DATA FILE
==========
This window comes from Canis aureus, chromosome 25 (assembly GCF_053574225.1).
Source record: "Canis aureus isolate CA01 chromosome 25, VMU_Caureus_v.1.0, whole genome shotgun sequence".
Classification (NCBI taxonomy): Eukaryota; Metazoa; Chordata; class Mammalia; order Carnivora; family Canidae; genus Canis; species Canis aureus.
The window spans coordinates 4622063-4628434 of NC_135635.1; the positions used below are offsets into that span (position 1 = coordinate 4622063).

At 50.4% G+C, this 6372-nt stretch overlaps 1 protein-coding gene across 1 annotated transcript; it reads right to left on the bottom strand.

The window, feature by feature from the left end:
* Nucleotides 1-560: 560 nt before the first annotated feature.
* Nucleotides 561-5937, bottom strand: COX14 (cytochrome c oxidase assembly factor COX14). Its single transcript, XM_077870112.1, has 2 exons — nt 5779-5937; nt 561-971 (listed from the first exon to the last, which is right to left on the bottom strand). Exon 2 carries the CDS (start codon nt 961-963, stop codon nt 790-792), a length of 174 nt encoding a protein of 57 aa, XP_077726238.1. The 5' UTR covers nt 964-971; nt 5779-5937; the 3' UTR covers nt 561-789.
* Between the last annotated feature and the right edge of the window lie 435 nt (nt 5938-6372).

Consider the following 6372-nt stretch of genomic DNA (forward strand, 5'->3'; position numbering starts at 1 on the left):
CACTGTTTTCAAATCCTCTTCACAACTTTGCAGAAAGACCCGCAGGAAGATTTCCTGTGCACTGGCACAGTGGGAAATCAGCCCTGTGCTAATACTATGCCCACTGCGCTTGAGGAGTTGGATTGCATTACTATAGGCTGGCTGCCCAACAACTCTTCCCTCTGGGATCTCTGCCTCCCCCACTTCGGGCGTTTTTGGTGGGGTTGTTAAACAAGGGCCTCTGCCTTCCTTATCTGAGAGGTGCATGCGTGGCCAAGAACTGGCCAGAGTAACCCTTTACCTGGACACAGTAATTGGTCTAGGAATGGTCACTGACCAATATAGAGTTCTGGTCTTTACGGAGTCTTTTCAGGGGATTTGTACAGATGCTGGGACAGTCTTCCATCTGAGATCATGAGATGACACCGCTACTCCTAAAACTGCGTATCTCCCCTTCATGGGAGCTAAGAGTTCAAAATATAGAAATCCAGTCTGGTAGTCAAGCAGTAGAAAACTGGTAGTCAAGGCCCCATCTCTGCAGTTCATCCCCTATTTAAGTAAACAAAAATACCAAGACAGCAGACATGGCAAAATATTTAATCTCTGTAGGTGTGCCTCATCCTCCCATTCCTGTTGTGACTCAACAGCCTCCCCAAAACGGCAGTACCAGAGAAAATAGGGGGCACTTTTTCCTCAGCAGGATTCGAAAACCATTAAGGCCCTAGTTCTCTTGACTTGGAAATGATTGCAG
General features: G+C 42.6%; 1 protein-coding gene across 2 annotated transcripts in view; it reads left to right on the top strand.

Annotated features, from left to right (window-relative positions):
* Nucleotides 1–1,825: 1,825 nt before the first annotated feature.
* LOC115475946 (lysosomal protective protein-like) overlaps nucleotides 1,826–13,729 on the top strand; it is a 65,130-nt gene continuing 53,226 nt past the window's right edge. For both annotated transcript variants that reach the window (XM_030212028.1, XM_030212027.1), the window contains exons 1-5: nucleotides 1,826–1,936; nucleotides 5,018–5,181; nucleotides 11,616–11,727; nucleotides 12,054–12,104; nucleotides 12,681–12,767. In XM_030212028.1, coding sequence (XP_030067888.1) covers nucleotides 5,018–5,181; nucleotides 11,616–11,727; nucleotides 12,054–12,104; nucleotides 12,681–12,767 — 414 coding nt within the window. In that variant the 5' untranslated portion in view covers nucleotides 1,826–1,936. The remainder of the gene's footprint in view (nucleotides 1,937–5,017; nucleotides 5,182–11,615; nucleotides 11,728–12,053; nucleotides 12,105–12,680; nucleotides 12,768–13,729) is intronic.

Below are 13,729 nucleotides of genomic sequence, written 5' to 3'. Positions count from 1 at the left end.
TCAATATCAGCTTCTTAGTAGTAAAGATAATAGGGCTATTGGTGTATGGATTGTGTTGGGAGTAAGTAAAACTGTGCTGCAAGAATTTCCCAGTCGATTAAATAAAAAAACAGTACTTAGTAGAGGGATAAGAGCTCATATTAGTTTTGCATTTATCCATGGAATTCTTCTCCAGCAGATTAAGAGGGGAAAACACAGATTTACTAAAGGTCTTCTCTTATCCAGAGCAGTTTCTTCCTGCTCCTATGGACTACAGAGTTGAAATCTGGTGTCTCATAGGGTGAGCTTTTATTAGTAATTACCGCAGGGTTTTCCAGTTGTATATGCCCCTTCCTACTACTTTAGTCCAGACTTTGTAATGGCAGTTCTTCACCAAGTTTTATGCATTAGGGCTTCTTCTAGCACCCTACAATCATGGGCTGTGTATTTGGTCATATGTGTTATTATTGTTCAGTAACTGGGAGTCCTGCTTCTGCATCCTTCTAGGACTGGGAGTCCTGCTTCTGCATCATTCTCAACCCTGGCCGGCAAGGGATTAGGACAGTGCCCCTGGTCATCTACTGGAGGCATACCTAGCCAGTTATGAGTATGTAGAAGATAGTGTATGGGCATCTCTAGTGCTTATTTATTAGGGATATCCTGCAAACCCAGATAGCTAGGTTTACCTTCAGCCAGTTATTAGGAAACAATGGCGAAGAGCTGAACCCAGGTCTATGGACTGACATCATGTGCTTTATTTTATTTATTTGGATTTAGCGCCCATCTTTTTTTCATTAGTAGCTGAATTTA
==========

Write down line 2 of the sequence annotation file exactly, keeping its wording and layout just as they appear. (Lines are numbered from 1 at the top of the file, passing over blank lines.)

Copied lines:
Source record: "Canis aureus isolate CA01 chromosome 25, VMU_Caureus_v.1.0, whole genome shotgun sequence".